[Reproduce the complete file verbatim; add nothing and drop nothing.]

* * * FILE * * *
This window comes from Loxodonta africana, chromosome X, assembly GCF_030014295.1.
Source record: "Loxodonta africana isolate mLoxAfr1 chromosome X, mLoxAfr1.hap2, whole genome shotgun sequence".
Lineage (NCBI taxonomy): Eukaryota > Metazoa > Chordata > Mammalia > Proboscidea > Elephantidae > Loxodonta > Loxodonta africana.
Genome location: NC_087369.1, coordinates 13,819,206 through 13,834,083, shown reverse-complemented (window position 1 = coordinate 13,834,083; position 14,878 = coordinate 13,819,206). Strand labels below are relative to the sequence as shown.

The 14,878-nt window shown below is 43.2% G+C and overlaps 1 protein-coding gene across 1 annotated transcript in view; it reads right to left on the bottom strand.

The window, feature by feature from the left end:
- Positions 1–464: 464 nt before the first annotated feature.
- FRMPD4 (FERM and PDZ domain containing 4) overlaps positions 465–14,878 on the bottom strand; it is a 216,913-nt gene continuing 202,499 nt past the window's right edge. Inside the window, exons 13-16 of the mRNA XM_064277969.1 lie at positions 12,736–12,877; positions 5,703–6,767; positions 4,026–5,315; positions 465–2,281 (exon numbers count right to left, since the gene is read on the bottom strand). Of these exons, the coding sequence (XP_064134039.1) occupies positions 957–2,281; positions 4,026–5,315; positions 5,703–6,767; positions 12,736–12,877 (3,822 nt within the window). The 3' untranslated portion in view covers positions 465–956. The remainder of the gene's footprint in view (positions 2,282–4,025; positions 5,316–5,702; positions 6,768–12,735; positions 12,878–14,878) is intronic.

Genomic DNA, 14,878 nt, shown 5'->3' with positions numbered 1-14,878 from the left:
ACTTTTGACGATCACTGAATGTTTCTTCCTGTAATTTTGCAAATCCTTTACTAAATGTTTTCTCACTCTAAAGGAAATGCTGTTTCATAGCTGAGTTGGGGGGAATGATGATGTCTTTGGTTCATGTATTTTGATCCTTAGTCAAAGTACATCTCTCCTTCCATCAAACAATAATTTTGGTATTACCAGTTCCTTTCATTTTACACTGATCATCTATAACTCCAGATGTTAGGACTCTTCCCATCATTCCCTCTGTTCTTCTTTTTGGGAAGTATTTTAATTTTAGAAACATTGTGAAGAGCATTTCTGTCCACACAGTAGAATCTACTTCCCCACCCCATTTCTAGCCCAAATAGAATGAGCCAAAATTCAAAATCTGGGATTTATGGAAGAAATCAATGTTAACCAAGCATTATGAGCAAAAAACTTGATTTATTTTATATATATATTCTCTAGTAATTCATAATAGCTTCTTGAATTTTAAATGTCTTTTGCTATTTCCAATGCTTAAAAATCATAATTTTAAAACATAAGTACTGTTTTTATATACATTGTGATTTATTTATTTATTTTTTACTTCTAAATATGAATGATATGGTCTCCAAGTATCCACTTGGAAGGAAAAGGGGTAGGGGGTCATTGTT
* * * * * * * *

This window comes from Loxodonta africana, chromosome X, assembly GCF_030014295.1.
Source record: "Loxodonta africana isolate mLoxAfr1 chromosome X, mLoxAfr1.hap2, whole genome shotgun sequence".
Lineage (NCBI taxonomy): Eukaryota > Metazoa > Chordata > Mammalia > Proboscidea > Elephantidae > Loxodonta > Loxodonta africana.
Genome location: NC_087369.1, coordinates 13,819,206 through 13,834,083, shown reverse-complemented (window position 1 = coordinate 13,834,083; position 14,878 = coordinate 13,819,206). Strand labels below are relative to the sequence as shown.

The 14,878-nt window shown below is 43.2% G+C and overlaps 1 protein-coding gene across 1 annotated transcript in view; it reads right to left on the bottom strand.

The window, feature by feature from the left end:
- Positions 1–464: 464 nt before the first annotated feature.
- FRMPD4 (FERM and PDZ domain containing 4) overlaps positions 465–14,878 on the bottom strand; it is a 216,913-nt gene continuing 202,499 nt past the window's right edge. Inside the window, exons 13-16 of the mRNA XM_064277969.1 lie at positions 12,736–12,877; positions 5,703–6,767; positions 4,026–5,315; positions 465–2,281 (exon numbers count right to left, since the gene is read on the bottom strand). Of these exons, the coding sequence (XP_064134039.1) occupies positions 957–2,281; positions 4,026–5,315; positions 5,703–6,767; positions 12,736–12,877 (3,822 nt within the window). The 3' untranslated portion in view covers positions 465–956. The remainder of the gene's footprint in view (positions 2,282–4,025; positions 5,316–5,702; positions 6,768–12,735; positions 12,878–14,878) is intronic.

Genomic DNA, 14,878 nt, shown 5'->3' with positions numbered 1-14,878 from the left:
ACTTTTGACGATCACTGAATGTTTCTTCCTGTAATTTTGCAAATCCTTTACTAAATGTTTTCTCACTCTAAAGGAAATGCTGTTTCATAGCTGAGTTGGGGGGAATGATGATGTCTTTGGTTCATGTATTTTGATCCTTAGTCAAAGTACATCTCTCCTTCCATCAAACAATAATTTTGGTATTACCAGTTCCTTTCATTTTACACTGATCATCTATAACTCCAGATGTTAGGACTCTTCCCATCATTCCCTCTGTTCTTCTTTTTGGGAAGTATTTTAATTTTAGAAACATTGTGAAGAGCATTTCTGTCCACACAGTAGAATCTACTTCCCCACCCCATTTCTAGCCCAAATAGAATGAGCCAAAATTCAAAATCTGGGATTTATGGAAGAAATCAATGTTAACCAAGCATTATGAGCAAAAAACTTGATTTATTTTATATATATATTCTCTAGTAATTCATAATAGCTTCTTGAATTTTAAATGTCTTTTGCTATTTCCAATGCTTAAAAATCATAATTTTAAAACATAAGTACTGTTTTTATATACATTGTGATTTATTTATTTATTTTTTACTTCTAAATATGAATGATATGGTCTCCAAGTATCCACTTGGAAGGAAAAGGGGTAGGGGGTCATTGTT